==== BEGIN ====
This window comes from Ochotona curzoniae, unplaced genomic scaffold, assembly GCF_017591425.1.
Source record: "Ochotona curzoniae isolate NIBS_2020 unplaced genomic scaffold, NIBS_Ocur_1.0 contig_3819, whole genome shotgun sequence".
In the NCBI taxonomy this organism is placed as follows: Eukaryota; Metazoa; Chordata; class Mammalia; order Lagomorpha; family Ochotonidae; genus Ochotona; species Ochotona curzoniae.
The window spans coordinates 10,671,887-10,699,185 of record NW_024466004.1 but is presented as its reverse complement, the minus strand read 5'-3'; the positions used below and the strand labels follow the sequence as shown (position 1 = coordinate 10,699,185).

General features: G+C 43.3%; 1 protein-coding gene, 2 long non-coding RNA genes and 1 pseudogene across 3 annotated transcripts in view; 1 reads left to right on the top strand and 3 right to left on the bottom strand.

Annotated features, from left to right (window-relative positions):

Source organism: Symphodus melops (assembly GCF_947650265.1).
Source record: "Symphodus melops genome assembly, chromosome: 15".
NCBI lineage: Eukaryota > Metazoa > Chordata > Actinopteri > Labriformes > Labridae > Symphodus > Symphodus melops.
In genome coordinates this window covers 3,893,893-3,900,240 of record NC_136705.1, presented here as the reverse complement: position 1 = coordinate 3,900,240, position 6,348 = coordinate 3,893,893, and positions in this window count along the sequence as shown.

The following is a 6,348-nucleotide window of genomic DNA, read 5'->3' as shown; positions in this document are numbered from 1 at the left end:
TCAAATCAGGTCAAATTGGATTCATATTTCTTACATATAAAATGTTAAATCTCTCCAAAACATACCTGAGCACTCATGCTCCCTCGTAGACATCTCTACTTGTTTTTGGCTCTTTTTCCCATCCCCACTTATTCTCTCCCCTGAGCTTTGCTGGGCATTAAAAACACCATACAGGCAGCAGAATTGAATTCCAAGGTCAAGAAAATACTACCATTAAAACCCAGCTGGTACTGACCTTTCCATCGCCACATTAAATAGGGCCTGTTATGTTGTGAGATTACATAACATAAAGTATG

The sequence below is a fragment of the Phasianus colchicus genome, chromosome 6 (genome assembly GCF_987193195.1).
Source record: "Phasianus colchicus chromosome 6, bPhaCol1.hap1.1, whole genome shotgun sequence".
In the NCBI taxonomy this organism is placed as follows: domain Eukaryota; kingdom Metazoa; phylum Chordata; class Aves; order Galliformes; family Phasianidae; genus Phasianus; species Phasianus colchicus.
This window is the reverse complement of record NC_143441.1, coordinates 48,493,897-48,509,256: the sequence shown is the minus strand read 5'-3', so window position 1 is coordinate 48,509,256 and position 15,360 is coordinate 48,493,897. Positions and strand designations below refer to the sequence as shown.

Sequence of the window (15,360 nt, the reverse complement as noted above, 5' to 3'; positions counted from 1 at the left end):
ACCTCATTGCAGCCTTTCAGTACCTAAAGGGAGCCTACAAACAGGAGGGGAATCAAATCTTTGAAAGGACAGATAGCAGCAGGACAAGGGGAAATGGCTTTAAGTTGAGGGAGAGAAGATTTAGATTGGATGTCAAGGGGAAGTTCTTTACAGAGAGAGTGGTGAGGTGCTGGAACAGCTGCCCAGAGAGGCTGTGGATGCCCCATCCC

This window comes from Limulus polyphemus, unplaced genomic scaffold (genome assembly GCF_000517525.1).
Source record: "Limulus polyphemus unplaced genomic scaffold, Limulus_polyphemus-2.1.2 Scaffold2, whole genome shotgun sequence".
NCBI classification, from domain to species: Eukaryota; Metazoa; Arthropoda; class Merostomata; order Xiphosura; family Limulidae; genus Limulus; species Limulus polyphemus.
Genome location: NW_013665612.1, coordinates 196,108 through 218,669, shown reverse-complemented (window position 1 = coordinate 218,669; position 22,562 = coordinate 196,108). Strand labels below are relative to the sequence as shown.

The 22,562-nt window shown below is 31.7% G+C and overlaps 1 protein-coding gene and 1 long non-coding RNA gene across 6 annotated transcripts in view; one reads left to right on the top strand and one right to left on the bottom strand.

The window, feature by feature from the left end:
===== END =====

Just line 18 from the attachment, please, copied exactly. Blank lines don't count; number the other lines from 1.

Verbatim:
ACCTCATTGCAGCCTTTCAGTACCTAAAGGGAGCCTACAAACAGGAGGGGAATCAAATCTTTGAAAGGACAGATAGCAGCAGGACAAGGGGAAATGGCTTTAAGTTGAGGGAGAGAAGATTTAGATTGGATGTCAAGGGGAAGTTCTTTACAGAGAGAGTGGTGAGGTGCTGGAACAGCTGCCCAGAGAGGCTGTGGATGCCCCATCCC